These wonderful guests with “lived experience” who are staying sober and working hard alongside Mission staff are a testament to the direction of relational programs at the Eugene Mission. A huge platter of purpose is being served daily in the lives of our guests and staff as we work together, if not shoulder-to-shoulder, then six feet apart with masks and gloves.
Thought for Food
Along with COVID-19 has come both food shortages and surpluses owing to significant supply chain disruptions. The Eugene Mission has tremendous capacity to inventory, freeze and store food thanks to three gigantic freezers and three massive walk-in refrigerators. Harkening back to Genesis 41:56, “…Joseph opened up the storehouses and distributed grain to the Egyptians, for the famine was severe throughout the land of Egypt.”
While we cannot feed all of Egypt, we have formed significant and meaningful partnerships to address food insecurity in Lane County. The culinary team at Lane Community College’s Center for Meeting and Learning has volunteered to cook ingredients from the Mission’s storehouses in their huge catering kitchen. This capacity-building collaboration has allowed the Mission to scale food production beyond the needs of residential guests.
Chef Tim Hill is coordinating the effort with Beth Sheehan at the Mission to thaw and cook hundreds of turkeys and to create stacks of lasagna, enchiladas and countless racks of granola bars to be distributed at mobile outreach tables and the food box delivery efforts of Relief Nursery, Southtowne Rotary, Community Supported Shelters, Hosea Youth Services and others. We are honored to be a part of this important and compassionate collaboration. Another huge silver-lining!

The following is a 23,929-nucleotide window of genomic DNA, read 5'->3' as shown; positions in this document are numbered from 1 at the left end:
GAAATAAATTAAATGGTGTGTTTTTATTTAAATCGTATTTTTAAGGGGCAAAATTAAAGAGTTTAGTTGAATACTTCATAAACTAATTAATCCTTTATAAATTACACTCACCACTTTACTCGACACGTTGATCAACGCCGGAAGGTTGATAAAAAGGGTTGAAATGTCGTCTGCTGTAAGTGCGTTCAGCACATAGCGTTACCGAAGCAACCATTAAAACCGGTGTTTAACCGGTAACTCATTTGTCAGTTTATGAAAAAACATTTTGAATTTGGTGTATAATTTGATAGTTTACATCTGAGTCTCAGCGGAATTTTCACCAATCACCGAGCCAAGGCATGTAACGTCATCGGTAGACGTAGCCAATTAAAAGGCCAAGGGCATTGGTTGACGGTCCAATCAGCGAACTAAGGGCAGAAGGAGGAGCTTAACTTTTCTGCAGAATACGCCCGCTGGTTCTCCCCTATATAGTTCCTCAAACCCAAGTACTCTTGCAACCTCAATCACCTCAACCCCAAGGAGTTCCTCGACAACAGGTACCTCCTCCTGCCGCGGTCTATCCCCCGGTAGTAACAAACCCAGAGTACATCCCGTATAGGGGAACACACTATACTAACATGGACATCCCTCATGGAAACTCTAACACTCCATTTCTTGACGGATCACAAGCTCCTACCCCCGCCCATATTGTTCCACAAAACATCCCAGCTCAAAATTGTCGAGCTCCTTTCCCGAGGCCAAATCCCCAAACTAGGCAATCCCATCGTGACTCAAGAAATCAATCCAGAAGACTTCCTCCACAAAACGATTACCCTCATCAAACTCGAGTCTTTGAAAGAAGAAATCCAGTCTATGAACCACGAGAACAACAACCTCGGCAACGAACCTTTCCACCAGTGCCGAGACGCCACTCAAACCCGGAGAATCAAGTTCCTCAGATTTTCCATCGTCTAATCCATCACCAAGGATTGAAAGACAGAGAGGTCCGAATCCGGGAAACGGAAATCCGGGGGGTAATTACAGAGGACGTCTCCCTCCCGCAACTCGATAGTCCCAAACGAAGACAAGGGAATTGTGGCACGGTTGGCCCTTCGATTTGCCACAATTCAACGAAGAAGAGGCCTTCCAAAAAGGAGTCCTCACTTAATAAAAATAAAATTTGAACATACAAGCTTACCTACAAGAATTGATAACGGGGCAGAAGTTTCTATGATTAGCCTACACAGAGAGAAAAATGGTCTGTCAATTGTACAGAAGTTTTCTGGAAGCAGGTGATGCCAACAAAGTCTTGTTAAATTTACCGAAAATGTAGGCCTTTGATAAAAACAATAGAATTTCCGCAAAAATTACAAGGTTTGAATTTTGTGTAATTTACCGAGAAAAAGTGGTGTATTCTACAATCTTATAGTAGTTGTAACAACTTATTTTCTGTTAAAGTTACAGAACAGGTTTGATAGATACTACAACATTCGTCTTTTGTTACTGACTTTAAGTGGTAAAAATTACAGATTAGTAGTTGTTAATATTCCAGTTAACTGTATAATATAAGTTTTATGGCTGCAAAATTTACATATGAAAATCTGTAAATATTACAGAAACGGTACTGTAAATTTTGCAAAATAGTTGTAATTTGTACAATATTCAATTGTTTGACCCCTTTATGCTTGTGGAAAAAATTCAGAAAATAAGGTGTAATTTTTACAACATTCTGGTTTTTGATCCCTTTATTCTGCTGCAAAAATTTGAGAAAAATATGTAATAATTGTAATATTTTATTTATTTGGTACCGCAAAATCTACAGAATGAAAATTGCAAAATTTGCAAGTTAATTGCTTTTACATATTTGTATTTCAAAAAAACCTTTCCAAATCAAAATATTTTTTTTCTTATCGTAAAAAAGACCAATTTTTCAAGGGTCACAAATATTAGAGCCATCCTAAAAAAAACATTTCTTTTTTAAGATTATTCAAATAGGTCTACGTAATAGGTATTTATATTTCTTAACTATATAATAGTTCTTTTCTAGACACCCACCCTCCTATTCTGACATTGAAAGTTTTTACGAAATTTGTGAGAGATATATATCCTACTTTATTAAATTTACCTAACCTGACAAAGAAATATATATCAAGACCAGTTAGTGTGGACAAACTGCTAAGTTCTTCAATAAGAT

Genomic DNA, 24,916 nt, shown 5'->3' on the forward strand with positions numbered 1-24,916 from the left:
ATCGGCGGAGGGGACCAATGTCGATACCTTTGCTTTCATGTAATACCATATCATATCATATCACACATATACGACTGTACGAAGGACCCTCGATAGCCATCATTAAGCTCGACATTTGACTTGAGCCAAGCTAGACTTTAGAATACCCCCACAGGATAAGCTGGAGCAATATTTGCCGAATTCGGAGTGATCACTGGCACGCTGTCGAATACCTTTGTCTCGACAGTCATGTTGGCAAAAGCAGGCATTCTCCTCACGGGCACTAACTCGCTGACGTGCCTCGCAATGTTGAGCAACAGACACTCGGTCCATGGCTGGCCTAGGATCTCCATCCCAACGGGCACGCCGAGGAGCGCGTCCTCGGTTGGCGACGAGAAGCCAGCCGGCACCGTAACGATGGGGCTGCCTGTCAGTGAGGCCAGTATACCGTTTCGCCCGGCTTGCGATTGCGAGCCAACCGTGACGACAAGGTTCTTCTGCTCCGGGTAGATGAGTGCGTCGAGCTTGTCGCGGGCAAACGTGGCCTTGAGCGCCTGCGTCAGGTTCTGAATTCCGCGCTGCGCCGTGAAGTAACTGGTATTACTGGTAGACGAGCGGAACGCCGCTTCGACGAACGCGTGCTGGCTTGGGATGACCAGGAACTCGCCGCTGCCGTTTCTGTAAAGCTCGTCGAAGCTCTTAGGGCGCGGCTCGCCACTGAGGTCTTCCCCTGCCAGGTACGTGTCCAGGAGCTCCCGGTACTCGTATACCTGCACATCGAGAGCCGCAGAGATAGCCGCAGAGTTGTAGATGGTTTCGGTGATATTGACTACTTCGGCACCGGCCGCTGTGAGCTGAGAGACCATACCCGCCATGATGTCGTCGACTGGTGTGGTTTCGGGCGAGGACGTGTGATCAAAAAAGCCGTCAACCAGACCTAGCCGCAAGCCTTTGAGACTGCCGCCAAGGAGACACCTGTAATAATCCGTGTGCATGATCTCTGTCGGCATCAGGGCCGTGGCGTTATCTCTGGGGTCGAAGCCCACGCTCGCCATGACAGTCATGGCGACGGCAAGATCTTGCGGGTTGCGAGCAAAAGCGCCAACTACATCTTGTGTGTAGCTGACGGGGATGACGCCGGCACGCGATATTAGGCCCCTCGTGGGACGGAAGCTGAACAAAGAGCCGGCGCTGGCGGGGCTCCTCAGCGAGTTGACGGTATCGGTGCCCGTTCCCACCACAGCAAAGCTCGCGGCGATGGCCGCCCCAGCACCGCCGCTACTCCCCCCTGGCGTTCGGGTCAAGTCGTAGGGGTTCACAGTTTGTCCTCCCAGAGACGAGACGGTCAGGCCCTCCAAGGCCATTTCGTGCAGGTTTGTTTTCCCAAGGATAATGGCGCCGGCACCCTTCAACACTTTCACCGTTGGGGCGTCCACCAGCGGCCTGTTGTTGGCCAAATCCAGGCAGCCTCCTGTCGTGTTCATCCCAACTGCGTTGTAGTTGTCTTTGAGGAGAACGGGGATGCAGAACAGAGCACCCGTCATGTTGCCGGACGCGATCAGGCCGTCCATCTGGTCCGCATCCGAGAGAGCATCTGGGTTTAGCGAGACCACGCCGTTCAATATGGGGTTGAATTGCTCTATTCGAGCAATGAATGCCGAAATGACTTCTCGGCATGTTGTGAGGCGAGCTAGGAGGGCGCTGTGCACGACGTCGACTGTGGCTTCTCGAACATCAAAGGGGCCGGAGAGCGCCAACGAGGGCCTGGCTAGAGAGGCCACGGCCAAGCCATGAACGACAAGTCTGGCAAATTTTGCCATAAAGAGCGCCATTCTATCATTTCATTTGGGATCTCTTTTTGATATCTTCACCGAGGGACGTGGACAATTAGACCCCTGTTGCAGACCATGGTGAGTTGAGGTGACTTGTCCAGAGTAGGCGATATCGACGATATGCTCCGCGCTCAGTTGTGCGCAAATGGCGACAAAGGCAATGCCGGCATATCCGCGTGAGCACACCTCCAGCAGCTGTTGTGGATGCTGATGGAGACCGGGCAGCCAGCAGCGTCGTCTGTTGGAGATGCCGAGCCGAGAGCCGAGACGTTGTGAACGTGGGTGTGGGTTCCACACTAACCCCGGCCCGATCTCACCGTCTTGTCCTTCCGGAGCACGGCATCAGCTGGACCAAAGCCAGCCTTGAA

The greatest among you shall be your servant.
– Matthew 23:11
It was 75 degrees and sunny Friday, April 17th at the Eugene Mission. With plenty of room to spread out, we had a fantastic “socially distant” steak and chicken BBQ with roasted potatoes prepared by a group of residential guests while Marshall Eck kept a chef’s eye on the preparations. Guests threw around a football, sat and visited, listened to music, enjoyed a great meal and…snow cones!
Mission chef Tino Mendoza has been cooking from an early age with recipes he learned from his mother and native Oaxacan roots. Tino coordinated a fantastic Cinco de Mayo celebration with fajitas and black beans for 250 happy bellies.
Meanwhile, in the Mission kitchen, our new Food Services Manager Phaedra Jackson planned a special Mother’s Day brunch for our 44 moms and a Memorial Day BBQ for the entire campus. The silver linings just “keep on keeping on!”
Remember the Eugene Mission in your Estate Planning
Planning for your future? Leave a legacy! Please remember us in your will. For those wishing to designate Eugene Mission as the beneficiary in a will or other instrument.
Please Reference: Eugene Mission,